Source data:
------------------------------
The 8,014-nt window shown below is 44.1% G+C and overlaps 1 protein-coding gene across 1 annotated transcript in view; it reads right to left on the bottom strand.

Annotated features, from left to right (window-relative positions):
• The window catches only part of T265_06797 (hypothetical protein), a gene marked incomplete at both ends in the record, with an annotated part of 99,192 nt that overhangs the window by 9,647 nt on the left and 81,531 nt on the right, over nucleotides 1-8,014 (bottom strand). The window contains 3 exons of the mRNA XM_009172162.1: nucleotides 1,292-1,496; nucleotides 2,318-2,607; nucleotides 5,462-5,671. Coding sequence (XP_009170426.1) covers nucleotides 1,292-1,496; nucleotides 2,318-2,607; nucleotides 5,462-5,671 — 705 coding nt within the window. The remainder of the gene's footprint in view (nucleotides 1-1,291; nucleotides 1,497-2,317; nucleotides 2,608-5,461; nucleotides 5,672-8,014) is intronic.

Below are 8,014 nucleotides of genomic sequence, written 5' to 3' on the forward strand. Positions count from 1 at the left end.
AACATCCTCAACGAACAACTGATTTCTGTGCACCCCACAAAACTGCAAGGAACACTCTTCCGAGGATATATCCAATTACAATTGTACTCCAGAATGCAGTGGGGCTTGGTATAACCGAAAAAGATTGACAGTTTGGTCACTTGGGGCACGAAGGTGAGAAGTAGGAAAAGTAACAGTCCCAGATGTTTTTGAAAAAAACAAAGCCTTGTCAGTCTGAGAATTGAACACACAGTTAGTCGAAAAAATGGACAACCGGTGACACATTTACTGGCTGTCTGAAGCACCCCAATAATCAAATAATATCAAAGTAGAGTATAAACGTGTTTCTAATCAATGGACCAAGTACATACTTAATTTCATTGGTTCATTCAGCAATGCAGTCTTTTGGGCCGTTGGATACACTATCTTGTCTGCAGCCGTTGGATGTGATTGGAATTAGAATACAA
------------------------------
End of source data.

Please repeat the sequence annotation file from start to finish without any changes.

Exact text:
The 8,014-nt window shown below is 44.1% G+C and overlaps 1 protein-coding gene across 1 annotated transcript in view; it reads right to left on the bottom strand.

Annotated features, from left to right (window-relative positions):
• The window catches only part of T265_06797 (hypothetical protein), a gene marked incomplete at both ends in the record, with an annotated part of 99,192 nt that overhangs the window by 9,647 nt on the left and 81,531 nt on the right, over nucleotides 1-8,014 (bottom strand). The window contains 3 exons of the mRNA XM_009172162.1: nucleotides 1,292-1,496; nucleotides 2,318-2,607; nucleotides 5,462-5,671. Coding sequence (XP_009170426.1) covers nucleotides 1,292-1,496; nucleotides 2,318-2,607; nucleotides 5,462-5,671 — 705 coding nt within the window. The remainder of the gene's footprint in view (nucleotides 1-1,291; nucleotides 1,497-2,317; nucleotides 2,608-5,461; nucleotides 5,672-8,014) is intronic.

Below are 8,014 nucleotides of genomic sequence, written 5' to 3' on the forward strand. Positions count from 1 at the left end.
AACATCCTCAACGAACAACTGATTTCTGTGCACCCCACAAAACTGCAAGGAACACTCTTCCGAGGATATATCCAATTACAATTGTACTCCAGAATGCAGTGGGGCTTGGTATAACCGAAAAAGATTGACAGTTTGGTCACTTGGGGCACGAAGGTGAGAAGTAGGAAAAGTAACAGTCCCAGATGTTTTTGAAAAAAACAAAGCCTTGTCAGTCTGAGAATTGAACACACAGTTAGTCGAAAAAATGGACAACCGGTGACACATTTACTGGCTGTCTGAAGCACCCCAATAATCAAATAATATCAAAGTAGAGTATAAACGTGTTTCTAATCAATGGACCAAGTACATACTTAATTTCATTGGTTCATTCAGCAATGCAGTCTTTTGGGCCGTTGGATACACTATCTTGTCTGCAGCCGTTGGATGTGATTGGAATTAGAATACAA